Seventh inning: The Diamondbacks had one run in and another runner on second when Willie Bloomquist came to the plate. Willie singled, and the runner on second base, Ryan Roberts, headed for home. Jeff Francoeur came up throwing, but kept his throw to home low. That allowed Eric Hosmer to decoy Bloomquist by faking a catch of Frenchy’s throw. Bloomquist stayed at first and one pitch later, Aaron Hill grounded into a double play.
The double play was nice, but Francoeur and Hosmer’s good fundamentals made it possible.
Batting Average Ball in Play. That term has been thrown around recently while discussing Eric Hosmer. Eric’s BABIP is extremely low and several times people have described BABIP as measuring how “lucky” a hitter is. Hit a lot of balls at people—which Hosmer has done—and your BABIP will suffer.
But luck is only part of it: the harder you hit the ball, the luckier you’ll be. More three-hoppers will get through the infield. But then again, the opposite can also be true: if Jarrod Dyson hits the ball weakly, his foot speed can increase his BABIP. Throw in type of ball in play (grounder, fly ball, line drive), skill level of the defense and whatever other factors I forgot to include and it’s clear BABIP includes more than luck.
Moose on Hos
I asked Mike Moustakas what it mean to him that the Royals didn’t send him down when he struggled in 2011, “Everything.” Mike said it told him he belonged, he was a major-leaguer. I asked when things changed for the better and Moose said when he quit listening to all the critics and doubters. When he finally allowed himself to relax and go out and play the game, Mike’s natural talent took over. Mike thinks that’s exactly what his buddy, Eric Hosmer, needs to do.
Jason Kendall said the same thing: Hosmer needs to quit thinking and play. Jason pointed out that when Hosmer hit .293 in 2011, it wasn’t a fluke. Hosmer did it over most of a season. It wasn’t a September call-up having a hot month. Kendall said, “That kid’s going to be here 20 years.”
Moustakas thinks a trip to the minors wouldn’t help Eric’s confidence, it would hurt it. Looking at Hosmer’s numbers in Triple A, it’s hard to imagine he has anything left to prove down there. Mike makes another good point: “Anybody that’s here every night sees the same thing: He’s squaring up two or three balls a night, but not hitting into any luck.”
Moose is right. If you’ve been here watching Hosmer, it’s hard to disagree.
Ya gotta have a plan
Interleague play is coming and the Royals pitchers are preparing to go to the plate. If it’s at all feasible, the Royals will have them sacrifice bunt. But what if nobody’s on and the bunt isn’t in order?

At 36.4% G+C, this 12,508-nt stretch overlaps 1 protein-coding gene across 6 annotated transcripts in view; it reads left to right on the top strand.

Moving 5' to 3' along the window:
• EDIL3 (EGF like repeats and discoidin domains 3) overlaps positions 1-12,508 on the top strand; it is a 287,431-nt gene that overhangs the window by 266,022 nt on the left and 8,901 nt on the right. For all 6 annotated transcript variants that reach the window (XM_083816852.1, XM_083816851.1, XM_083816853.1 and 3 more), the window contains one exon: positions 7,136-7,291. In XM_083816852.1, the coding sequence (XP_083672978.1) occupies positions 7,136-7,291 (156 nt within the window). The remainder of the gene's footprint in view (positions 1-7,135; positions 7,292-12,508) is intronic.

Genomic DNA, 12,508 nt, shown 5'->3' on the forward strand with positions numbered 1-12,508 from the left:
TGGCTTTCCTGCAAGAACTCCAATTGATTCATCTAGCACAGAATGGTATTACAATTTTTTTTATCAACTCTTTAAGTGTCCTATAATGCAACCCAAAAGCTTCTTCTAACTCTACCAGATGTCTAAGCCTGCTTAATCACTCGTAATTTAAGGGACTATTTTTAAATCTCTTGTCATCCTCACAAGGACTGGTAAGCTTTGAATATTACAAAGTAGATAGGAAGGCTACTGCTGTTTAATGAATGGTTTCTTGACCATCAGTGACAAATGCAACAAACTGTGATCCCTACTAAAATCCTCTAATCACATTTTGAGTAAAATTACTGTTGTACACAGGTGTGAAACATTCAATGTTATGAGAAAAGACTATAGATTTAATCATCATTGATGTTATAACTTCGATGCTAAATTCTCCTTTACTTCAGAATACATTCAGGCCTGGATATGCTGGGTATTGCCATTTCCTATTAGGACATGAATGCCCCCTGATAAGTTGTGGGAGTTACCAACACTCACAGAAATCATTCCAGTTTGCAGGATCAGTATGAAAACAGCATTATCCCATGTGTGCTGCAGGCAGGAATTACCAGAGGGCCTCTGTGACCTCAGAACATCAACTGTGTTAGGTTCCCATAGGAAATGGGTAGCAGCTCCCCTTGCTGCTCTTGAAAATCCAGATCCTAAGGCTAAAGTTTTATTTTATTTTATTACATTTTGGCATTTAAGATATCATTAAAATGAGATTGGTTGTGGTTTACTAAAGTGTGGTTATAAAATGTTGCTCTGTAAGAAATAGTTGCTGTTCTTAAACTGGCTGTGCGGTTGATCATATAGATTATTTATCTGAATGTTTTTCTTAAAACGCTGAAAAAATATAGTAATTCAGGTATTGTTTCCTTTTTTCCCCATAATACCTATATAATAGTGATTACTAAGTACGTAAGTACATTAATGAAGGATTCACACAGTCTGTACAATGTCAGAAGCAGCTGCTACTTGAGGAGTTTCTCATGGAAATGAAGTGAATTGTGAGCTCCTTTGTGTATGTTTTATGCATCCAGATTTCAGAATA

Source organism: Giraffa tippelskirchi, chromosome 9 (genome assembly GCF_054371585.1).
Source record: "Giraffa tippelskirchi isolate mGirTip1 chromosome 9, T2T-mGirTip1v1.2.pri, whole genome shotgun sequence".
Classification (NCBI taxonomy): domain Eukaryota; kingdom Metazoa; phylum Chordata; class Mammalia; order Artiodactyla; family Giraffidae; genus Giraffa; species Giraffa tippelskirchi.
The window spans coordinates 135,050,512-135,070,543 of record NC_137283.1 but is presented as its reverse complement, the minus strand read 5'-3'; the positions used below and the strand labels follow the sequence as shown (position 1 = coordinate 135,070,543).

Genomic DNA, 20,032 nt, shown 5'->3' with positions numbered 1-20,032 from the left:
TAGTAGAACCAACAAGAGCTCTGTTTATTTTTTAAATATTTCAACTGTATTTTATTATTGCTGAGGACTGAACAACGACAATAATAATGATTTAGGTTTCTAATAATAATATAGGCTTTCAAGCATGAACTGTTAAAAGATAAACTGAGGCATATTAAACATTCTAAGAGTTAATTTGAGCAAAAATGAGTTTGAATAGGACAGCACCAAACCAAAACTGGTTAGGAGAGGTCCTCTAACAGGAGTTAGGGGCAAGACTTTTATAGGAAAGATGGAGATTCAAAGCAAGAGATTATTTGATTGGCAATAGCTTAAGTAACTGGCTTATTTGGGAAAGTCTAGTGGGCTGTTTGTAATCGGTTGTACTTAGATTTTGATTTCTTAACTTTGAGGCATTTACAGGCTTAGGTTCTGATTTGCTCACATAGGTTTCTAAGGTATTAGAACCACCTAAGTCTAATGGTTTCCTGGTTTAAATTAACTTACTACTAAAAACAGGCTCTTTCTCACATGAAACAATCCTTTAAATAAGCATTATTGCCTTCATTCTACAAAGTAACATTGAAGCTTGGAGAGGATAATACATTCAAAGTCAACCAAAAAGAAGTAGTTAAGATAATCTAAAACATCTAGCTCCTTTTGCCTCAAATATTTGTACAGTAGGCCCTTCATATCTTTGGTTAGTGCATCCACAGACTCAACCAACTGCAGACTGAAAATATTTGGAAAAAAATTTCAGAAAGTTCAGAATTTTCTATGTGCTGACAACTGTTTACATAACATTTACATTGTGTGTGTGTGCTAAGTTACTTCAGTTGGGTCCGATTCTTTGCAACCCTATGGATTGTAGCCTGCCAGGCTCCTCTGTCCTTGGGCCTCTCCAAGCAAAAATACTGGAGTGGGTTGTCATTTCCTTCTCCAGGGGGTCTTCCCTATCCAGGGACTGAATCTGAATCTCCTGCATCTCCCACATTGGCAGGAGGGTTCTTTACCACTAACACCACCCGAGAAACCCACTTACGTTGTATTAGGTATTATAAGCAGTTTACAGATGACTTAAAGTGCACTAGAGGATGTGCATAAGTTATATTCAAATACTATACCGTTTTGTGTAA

The Royals pitchers will swing away, and—after listening to several of their game plans—it probably won’t be pretty. One plan is to look really bad on a breaking pitch (shouldn’t be a problem) and then look for it again. Another plan is to do nothing until the pitcher throws something off-speed away and then—as Everett Teaford put it—“filet” the ball the other way.
(Notice how the plans call for hitting an off-speed pitch? They figure those will match their bat speed.)
I suggested standing on top of the plate, hands over the zone, daring the pitcher to come inside. At least you know you’ll be getting a fastball. I don’t think anyone’s buying a strategy that has something in the mid-90s buzzing past within a few inches of their bodies. Although, Teaford—who will be up there left-handed—told me he’d rather face any right-hander, even one throwing in the upper nineties, than any left-hander. He knows that if a lefty throws a breaking pitch at him, his backside will depart the scene of the crime. Teaf knows how much his teammates will enjoy that moment and he’s trying to avoid the ridicule.
Speaking of which, if you get the chance, look into the Royals dugout when one of the pitchers is hitting. His teammates will all be hanging on the top rail, enjoying the moment. Every gruesome detail will be analyzed once the pitcher gets back to the dugout unless something bad happens—like the pitcher getting a hit.
Because they don’t know how to run the bases, either.
P.S. Teaford has come up with an abdominal strain that has him out for a while.